Guest editorial: Creative housing for seasonal workers
Sometimes I see things differently. To create different results, as a community we need to do things differently. Currently, we are focused on doing the same things (essentially) and expecting change. Unfortunately, life does not work that way.
Many Parkites work at the resorts to receive the benefits that go with the package. I am among you at one of the resorts. Therefore, I am quite familiar with working with seasonal workers, and count some of them as friends.
My profession is recruiting –- since 1981. If succeeding in a profession for 36 years makes a person an expert, I may be considered an expert.
Seasonal worker housing is a recruiting problem for the resorts and the cost for seasonal housing needs to be borne by the resorts. However, sometimes governments need to encourage companies to help themselves.
The resorts spend a lot of money recruiting these workers, year after year after year. Once these workers come to Park City, many decide not to return because finding acceptable housing is a problem. Remember, the starting wage for these workers is approximately $10 an hour. Wouldn’t it be nice if the resorts made seasonal worker housing a recruiting priority: The Park City Difference?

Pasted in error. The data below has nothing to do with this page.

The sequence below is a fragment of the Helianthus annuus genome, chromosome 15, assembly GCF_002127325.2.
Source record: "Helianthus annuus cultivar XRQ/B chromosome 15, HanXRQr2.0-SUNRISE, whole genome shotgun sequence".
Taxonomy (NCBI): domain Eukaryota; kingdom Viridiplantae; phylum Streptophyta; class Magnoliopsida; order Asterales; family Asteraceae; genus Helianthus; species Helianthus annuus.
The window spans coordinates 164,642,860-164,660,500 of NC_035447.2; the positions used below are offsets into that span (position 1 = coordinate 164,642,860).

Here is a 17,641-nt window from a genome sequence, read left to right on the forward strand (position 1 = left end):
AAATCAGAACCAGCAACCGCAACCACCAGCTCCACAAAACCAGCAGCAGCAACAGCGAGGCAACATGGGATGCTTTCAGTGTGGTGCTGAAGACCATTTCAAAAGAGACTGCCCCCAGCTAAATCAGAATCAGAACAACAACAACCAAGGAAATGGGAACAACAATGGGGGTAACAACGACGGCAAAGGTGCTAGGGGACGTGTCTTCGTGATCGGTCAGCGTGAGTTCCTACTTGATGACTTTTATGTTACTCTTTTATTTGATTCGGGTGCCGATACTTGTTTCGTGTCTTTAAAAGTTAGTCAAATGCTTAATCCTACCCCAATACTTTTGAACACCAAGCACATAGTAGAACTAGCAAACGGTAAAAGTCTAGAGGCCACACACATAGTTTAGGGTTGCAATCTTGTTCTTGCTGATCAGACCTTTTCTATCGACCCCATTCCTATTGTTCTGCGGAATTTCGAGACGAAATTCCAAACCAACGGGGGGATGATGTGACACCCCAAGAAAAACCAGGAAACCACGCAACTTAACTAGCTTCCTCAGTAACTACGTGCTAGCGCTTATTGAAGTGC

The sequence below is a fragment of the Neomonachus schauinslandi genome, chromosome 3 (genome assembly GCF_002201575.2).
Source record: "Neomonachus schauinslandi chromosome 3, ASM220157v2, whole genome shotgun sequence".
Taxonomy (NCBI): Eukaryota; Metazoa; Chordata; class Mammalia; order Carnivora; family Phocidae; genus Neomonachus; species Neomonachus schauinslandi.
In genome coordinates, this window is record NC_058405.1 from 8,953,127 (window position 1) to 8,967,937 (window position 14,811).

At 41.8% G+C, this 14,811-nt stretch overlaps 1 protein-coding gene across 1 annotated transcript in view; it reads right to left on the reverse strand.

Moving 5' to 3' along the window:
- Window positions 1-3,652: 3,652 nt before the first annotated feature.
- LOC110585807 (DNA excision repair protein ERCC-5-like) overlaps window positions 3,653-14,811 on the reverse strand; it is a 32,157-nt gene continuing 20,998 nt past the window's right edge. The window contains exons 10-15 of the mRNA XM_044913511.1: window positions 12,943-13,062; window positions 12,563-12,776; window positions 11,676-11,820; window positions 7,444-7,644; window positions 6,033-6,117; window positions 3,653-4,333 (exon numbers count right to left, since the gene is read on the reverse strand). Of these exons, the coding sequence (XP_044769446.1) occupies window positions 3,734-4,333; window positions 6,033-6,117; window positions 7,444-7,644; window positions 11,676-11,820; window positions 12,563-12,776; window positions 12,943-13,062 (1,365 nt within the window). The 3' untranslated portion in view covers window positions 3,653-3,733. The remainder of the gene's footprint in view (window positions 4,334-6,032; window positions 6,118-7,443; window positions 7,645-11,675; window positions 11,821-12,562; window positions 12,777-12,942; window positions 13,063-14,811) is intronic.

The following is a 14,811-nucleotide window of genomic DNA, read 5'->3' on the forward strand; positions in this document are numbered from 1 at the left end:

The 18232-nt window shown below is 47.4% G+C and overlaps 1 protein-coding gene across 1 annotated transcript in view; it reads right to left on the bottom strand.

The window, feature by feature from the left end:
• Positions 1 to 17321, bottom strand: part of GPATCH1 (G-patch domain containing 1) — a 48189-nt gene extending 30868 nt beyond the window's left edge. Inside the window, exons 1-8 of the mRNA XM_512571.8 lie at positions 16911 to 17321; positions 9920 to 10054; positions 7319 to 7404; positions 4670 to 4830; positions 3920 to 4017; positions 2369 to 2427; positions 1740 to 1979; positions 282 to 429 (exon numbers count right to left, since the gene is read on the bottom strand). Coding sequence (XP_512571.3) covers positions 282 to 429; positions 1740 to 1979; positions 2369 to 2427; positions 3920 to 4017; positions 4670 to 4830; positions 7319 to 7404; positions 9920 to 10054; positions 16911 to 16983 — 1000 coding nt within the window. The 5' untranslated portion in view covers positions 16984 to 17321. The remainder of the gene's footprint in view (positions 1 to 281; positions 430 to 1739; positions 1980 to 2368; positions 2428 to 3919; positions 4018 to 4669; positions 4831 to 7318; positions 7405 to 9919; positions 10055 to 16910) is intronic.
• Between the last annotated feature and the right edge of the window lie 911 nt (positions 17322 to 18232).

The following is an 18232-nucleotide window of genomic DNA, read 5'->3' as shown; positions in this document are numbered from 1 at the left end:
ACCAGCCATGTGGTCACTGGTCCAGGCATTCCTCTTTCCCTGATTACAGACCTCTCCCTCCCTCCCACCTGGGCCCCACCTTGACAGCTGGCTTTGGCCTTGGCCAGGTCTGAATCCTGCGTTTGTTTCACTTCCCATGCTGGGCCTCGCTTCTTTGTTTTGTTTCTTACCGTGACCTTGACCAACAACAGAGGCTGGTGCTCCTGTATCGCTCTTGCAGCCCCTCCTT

There are plenty of seasonal workers available who are U. S. citizens, included among them are young workers in the Salt Lake Valley who simply cannot afford to live here. The seasonal workers enjoy moving from winter resorts to summer resorts and life in places the rest of us want to visit on vacations. n a way, they are their own sub-culture. Yes, they do communicate among each other.
If a resort desires to be among the best places to visit, it needs to hire the best workers. Simple equation. If it desires to hire the best workers, the resort needs to differentiate itself from all the others. Colleges and universities learned that lesson with their dorms many years ago.
This is only a start. Better workers contribute to all of our experience in Park City!
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A reader says a recent City Council decision regarding affordable housing “does not support the fragile ecosystem of our town.”